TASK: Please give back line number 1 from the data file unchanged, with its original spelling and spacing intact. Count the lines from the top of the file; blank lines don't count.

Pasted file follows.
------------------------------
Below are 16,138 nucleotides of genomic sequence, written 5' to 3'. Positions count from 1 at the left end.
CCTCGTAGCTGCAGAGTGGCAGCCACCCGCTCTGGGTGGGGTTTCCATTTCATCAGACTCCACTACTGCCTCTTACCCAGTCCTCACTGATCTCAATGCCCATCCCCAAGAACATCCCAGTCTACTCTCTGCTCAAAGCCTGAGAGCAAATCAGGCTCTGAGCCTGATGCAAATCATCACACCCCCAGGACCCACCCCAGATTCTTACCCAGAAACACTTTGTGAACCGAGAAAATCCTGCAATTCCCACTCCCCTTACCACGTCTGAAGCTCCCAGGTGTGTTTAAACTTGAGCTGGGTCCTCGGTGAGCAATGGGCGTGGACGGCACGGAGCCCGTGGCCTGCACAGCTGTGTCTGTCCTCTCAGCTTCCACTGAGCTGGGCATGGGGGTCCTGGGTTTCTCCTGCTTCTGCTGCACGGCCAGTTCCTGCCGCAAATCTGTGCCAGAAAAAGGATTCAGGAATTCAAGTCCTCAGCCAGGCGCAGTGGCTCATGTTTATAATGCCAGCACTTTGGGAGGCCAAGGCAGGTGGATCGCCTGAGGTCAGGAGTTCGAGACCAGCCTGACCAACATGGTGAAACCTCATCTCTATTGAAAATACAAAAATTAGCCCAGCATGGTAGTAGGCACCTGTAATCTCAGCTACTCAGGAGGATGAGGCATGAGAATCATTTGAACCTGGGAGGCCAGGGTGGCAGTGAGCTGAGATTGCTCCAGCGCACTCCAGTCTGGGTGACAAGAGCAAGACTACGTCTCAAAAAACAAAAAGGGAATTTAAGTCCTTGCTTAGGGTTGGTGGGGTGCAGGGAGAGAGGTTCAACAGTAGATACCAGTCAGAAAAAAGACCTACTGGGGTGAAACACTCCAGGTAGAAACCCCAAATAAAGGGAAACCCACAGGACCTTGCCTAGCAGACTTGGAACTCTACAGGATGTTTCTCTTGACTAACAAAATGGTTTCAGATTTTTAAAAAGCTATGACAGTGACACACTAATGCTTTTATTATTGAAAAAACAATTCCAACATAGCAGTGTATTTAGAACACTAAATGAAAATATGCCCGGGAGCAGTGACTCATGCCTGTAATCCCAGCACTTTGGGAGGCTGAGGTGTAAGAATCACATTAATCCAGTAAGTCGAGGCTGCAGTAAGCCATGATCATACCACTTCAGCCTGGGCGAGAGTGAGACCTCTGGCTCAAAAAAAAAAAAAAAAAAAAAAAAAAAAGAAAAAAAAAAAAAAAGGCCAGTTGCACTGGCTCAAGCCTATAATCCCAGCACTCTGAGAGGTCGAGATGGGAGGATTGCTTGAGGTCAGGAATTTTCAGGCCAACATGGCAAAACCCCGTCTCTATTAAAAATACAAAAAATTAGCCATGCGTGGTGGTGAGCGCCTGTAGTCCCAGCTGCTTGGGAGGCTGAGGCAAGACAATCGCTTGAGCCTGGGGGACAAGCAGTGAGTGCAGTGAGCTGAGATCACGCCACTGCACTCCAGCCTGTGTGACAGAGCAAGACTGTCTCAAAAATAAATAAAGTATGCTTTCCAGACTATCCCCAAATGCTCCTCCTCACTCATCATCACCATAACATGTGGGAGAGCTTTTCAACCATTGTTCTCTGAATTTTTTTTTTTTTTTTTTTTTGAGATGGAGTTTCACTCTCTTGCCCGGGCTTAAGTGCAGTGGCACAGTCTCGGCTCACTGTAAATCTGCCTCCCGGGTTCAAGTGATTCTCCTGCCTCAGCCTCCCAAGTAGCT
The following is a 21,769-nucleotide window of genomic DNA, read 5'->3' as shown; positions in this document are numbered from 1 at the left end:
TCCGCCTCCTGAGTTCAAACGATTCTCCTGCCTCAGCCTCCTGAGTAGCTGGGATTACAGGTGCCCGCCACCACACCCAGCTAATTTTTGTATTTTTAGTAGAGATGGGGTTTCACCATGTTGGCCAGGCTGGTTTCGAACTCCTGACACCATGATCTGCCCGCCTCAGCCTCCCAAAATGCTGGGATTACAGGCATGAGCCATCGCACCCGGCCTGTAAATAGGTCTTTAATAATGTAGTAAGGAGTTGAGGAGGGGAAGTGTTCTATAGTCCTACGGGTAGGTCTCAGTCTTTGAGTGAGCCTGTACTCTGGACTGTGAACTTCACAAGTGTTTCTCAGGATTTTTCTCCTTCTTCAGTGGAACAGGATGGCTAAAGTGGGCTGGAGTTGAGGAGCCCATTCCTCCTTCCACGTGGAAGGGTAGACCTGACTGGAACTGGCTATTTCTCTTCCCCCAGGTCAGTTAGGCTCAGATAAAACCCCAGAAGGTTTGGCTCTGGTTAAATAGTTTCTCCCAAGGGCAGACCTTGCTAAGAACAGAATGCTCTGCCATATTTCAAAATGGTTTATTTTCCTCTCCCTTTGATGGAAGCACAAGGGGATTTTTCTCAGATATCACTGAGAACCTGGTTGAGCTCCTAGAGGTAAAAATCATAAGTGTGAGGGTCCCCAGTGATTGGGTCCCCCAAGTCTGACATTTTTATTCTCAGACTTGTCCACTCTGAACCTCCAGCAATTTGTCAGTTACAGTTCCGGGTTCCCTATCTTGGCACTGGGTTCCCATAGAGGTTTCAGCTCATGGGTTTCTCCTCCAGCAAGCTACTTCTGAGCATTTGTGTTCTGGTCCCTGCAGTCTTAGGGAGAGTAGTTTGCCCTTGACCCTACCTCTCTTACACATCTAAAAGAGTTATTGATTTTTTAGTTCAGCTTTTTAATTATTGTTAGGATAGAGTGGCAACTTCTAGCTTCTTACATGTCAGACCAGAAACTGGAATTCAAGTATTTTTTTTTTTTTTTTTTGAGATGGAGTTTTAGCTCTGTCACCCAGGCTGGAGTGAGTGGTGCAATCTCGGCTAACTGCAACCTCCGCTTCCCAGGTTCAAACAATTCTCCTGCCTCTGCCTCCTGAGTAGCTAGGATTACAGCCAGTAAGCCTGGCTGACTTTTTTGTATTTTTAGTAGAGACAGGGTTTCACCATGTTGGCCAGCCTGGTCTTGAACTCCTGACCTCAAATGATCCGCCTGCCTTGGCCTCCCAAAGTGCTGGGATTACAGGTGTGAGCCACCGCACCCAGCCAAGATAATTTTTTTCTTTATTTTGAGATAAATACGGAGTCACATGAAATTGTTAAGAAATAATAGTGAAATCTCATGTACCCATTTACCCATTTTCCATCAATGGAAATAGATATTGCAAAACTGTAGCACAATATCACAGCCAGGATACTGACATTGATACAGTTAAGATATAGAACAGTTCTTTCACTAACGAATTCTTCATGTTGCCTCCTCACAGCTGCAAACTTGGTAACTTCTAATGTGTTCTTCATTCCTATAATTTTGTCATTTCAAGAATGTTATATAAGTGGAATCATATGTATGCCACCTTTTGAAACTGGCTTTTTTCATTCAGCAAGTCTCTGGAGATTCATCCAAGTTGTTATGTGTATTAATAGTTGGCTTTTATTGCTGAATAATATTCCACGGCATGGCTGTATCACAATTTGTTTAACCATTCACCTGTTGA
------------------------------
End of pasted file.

Below are 16,138 nucleotides of genomic sequence, written 5' to 3'. Positions count from 1 at the left end.